By Laura Arenschield The Columbus Dispatch • Tuesday September 9, 2014 7:43 AM
Federal and state governments aren’t doing enough to keep nitrogen and phosphorus out of their waterways, a key strategy in saving the Gulf of Mexico from a huge, algae-fed “dead zone,” according to a new U.S. Environmental Protection Agency report.
In the report, published last week, the agency’s inspector general said that of the 12 main agricultural states in the Mississippi-Atchafalaya River Basin, only two — Ohio and Iowa — have strategies to cut down on the amount of nitrogen and phosphorus that get into their waterways.
And even Iowa and Ohio have not prevented toxic algae blooms from forming in their own lakes, including Erie.
Both nitrogen and phosphorus contribute to a large low-oxygen dead zone in the gulf, which has threatened aquatic life for decades.
Heidi Griesmer, a spokeswoman for the Ohio EPA, said that the state has made priorities of the Great Miami, Scioto and Wabash watersheds to cut down on phosphorus and nitrogen runoff that reaches the Ohio River, which feeds into the Mississippi.
“It’s ones where we feel there would be the biggest bang for the buck if we are able to put resources toward them,” Griesmer said.
The Wabash River feeds into Grand Lake St. Marys, a shallow lake in western Ohio and a perennial poster child for toxic algae caused by farm runoff.
Last month, officials in Toledo told 500,000 area residents not to drink the city’s water, which was tainted by a liver toxin in the algae that plagues Lake Erie.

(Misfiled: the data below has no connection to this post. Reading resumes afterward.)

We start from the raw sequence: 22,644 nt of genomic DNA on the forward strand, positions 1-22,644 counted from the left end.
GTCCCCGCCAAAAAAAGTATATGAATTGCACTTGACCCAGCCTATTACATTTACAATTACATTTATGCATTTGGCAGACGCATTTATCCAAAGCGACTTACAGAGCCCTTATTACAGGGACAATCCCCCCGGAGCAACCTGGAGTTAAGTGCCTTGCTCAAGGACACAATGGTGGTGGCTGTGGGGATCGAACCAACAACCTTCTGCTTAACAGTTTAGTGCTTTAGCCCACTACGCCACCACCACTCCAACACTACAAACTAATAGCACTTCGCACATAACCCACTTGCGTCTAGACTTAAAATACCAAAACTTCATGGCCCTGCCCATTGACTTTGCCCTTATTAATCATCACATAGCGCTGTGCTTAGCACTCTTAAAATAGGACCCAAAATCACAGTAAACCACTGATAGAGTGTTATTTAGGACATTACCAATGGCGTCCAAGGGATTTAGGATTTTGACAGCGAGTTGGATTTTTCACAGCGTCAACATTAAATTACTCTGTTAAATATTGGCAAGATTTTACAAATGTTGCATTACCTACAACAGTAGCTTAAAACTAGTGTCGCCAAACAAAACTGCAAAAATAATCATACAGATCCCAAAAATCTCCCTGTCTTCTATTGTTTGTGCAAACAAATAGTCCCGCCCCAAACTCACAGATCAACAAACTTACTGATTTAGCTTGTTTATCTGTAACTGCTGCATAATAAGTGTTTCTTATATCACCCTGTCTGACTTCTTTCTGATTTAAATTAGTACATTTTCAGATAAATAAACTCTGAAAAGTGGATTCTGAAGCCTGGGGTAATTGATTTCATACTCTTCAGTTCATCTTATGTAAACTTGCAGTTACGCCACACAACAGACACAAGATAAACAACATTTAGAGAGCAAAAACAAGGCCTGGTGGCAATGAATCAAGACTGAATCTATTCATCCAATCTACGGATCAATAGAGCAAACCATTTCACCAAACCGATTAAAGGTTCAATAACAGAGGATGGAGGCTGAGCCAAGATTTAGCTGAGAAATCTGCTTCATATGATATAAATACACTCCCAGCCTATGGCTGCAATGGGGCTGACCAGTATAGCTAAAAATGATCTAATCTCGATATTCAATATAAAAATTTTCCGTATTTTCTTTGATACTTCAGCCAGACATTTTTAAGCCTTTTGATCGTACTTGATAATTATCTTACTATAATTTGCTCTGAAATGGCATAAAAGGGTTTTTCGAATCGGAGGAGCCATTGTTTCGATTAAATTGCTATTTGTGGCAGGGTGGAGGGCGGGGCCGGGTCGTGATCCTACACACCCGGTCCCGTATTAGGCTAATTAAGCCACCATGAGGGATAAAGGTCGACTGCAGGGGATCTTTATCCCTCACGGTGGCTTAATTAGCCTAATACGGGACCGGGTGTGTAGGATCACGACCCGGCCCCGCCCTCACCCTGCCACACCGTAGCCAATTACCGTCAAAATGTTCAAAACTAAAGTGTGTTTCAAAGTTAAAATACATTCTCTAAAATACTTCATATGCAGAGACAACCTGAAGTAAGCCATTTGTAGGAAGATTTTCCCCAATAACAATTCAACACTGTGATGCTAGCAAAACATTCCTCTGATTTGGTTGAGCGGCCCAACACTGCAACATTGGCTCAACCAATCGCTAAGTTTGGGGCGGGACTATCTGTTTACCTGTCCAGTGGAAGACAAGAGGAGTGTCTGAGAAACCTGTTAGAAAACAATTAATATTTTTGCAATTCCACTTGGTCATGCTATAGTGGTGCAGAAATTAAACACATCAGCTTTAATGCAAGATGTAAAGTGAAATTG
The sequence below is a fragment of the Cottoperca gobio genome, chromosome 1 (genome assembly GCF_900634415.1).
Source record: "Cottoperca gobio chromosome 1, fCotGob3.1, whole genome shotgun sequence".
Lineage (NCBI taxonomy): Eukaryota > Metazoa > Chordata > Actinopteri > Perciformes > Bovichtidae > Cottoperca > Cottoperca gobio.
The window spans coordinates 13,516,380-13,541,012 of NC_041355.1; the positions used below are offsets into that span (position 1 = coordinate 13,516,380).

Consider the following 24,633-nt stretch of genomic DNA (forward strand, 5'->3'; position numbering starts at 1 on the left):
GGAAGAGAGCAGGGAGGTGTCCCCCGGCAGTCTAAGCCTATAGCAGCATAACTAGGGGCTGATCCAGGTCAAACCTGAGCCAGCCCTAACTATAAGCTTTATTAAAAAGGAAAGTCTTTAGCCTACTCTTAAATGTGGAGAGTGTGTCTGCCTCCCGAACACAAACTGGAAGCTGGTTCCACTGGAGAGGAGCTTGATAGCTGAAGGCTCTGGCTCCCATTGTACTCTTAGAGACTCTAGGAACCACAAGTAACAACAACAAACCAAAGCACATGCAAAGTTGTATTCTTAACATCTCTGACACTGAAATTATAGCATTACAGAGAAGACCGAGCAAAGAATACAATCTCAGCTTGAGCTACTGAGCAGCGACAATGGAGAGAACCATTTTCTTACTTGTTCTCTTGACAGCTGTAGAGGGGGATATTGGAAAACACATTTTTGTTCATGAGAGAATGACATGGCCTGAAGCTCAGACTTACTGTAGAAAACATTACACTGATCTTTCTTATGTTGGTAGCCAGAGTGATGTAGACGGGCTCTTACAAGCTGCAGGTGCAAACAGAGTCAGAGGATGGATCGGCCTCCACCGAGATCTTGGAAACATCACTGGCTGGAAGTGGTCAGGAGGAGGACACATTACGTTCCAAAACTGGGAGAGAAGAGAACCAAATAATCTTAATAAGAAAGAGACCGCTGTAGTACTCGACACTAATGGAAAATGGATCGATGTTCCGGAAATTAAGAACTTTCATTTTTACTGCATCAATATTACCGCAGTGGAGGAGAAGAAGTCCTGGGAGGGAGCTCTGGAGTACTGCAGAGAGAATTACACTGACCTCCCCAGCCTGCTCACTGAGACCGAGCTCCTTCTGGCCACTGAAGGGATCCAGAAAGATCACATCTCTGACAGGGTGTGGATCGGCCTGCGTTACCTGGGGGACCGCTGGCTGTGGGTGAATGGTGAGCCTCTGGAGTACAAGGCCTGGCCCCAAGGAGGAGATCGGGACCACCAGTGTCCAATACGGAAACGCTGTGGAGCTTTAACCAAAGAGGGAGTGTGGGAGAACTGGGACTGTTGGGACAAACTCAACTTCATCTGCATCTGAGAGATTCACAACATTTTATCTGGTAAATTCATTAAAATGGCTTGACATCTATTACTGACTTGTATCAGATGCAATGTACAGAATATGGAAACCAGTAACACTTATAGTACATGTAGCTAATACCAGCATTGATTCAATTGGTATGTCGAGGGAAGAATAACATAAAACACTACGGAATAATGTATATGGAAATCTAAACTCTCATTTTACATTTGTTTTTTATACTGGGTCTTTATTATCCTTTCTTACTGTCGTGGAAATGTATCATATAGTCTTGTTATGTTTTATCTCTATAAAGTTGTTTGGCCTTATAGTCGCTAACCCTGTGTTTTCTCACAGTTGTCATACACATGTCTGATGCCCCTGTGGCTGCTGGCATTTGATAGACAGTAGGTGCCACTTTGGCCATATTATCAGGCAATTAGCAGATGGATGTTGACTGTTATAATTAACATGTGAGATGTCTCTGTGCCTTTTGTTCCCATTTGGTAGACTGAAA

Phosphorus and nitrogen get into the lake from a number of sources, but the biggest contributor is the Maumee River, which runs through farmland in both Indiana and Ohio before reaching Maumee Bay.
Fertilizers containing phosphorus and nitrogen run off from those farms during storms and wash into the streams that feed the Maumee. When they get to Lake Erie, they feed the algae bloom.
A state phosphorus task force has recommended cutting phosphorus runoff by 40 percent in the Maumee River to keep toxic blooms from forming in Lake Erie.
But the state has yet to regulate what comes off of farm fields.
Phosphorus and nitrogen spill into dozens of other rivers across the country that feed the Mississippi, including the Ohio River.
And those rivers get water from streams and rivers that flow through some of the most intensively farmed land in the country.
There are no simple solutions, said Philip Gassman, an environmental scientist at Iowa State University’s Center for Rural and Agricultural Development and co-author of a study on how policies and economics influence the dead zone in the Gulf of Mexico.
“It’s easy for the government and some office like the inspector general to come out and say there’s not enough monitoring or regulations, but even if you increase monitoring, that doesn’t necessarily mean you’re going to bring it under control,” he said.
The inspector general recommended that state and federal water officials come up with plans to develop and enhance monitoring systems to track nutrients in the Mississippi River’s watershed.